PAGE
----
OSHA Regulations Expanded to Require Automobile Dealers to Maintain OSHA 300 Logs

car-dealershipIn the past, new and used car dealers were among the industries that were generally exempt from maintaining OSHA 300, Injury and Illness Logs and posting OSHA form 300A, Summary of Work-Related Injuries and Illnesses. However, effective January 1, 2015, OSHA will require both new and used car dealers to maintain OSHA 300 logs and post OSHA 300A logs. Generally OSHA 300 logs deal with recordable, as opposed to reportable, injuries and illnesses. The types of instances that must be included on the OSHA 300 logs can be found at 29 C.F.R. 1904, et seq.

Employers must record all work-related fatalities, injuries and illnesses that result in days away from work, loss of consciousness or medical treatment beyond first aid, and those resulting in restricted work or transfer to another job. In the event that you are inspected by OSHA, your 300 log is usually the first thing requested by the OSHA investigator. Failure to properly maintain the 300 log can result in monetary fines. More significantly, the failure to properly maintain a 300 log virtually guarantees that the OSHA investigator is going to conduct a very thorough inspection of your records and premises, whichyou want to avoid.

In addition, the type of injuries that must be reported to OSHA, as opposed to those that must merely be recorded on the 300 log, has also changed, requiring dealers to report more incidents to OSHA. The new regulations mandate employers to report to OSHA within 24 hours any workplace illness or injury that results in hospital admittance, amputations, or loss of an eye if they occur within 24 hours of a work-related incident. (Prior regulations only required employers to report non-fatal hospitalizations of three or more employees.) Currently, it appears as if “amputation” is going to include the loss of a mere fingertip. Fatalities must still be reported within 8 hours; however, only fatalities occurring within 30 days of the work-related incident must be reported to OSHA.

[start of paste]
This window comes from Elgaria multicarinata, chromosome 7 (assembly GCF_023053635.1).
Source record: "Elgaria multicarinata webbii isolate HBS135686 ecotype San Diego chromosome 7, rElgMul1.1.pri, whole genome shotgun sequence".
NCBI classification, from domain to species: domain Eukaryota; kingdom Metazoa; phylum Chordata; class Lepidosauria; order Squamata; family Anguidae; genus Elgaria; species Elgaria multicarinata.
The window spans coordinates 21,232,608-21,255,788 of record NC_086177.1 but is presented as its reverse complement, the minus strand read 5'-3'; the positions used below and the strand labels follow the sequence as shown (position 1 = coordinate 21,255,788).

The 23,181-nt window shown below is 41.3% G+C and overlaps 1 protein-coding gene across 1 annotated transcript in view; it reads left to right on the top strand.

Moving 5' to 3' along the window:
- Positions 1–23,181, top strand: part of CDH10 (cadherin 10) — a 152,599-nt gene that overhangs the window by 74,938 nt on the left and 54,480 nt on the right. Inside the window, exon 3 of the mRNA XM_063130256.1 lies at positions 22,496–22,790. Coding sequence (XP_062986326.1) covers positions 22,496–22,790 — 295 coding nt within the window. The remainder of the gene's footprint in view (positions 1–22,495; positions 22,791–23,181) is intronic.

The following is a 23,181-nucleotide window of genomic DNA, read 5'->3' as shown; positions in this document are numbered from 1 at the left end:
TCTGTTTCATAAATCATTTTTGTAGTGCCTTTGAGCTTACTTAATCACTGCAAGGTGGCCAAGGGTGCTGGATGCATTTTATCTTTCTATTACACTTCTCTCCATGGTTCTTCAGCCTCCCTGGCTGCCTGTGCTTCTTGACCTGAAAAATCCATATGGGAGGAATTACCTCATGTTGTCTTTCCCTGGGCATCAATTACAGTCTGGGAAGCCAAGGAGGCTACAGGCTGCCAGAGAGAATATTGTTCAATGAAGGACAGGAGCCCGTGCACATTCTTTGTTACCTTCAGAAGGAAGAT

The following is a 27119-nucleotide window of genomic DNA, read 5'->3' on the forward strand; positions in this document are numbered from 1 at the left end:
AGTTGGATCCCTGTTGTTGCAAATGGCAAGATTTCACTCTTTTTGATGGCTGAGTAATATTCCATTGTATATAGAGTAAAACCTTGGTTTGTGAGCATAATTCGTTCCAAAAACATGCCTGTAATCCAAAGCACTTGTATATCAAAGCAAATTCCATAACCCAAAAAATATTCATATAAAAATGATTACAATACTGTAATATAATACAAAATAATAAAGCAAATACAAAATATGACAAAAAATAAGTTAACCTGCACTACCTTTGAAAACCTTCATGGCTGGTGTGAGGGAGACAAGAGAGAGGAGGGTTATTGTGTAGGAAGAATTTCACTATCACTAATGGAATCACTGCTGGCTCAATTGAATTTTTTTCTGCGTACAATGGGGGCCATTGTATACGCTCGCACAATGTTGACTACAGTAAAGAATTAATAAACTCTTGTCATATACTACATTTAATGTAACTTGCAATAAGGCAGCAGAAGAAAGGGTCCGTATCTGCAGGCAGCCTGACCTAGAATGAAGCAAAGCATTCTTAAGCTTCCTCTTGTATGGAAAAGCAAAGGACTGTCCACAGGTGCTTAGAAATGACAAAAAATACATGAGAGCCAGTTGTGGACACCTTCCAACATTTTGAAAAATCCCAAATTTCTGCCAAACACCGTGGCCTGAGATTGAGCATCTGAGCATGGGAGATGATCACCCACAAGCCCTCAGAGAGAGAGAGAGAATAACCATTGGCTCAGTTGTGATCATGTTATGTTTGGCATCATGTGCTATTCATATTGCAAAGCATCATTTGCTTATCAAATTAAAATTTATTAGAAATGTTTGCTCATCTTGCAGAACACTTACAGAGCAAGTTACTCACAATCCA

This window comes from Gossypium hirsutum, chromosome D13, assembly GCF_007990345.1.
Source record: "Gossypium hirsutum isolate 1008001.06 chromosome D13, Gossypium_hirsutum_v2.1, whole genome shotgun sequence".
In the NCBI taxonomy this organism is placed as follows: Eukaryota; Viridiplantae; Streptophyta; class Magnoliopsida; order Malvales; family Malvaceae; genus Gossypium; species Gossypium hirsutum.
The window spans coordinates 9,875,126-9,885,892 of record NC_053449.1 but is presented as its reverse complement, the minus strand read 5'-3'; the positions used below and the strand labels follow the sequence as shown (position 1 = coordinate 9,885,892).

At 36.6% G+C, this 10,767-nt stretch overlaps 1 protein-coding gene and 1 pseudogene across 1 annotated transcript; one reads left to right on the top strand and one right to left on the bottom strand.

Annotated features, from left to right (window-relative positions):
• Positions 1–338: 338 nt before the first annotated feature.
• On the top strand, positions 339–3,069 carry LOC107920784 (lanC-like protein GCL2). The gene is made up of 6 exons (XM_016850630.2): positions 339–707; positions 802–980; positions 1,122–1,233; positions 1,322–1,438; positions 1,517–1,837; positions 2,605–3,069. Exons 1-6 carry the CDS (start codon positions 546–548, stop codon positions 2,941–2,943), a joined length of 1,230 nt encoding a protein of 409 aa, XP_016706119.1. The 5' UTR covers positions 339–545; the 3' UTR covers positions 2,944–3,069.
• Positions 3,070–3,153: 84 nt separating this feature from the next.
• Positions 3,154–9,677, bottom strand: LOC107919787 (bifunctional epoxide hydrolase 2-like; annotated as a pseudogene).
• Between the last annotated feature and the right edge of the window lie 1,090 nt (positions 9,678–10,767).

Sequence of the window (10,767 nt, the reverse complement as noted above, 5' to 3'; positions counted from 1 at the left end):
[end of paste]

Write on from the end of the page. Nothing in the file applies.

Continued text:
All required injury reports can be made to OSHA by:

  1. Calling OSHA’s free and confidential number at 1-800-321-OSHA (6742).
  2. Calling your closest Area Office during normal business hours.
  3. Using the online form that should be available in the near future.

If not properly and proactively managed, these new recording and reporting obligations will create significant problems for auto dealers. Now that dealership injuries and illnesses are going to be entered into OSHA’s system in the form of 300 logs and more incidents are going to be reported to OSHA, auto dealers should expect to see an increase in OSHA investigations and citations. It is critical that auto dealers prepare for these changes.

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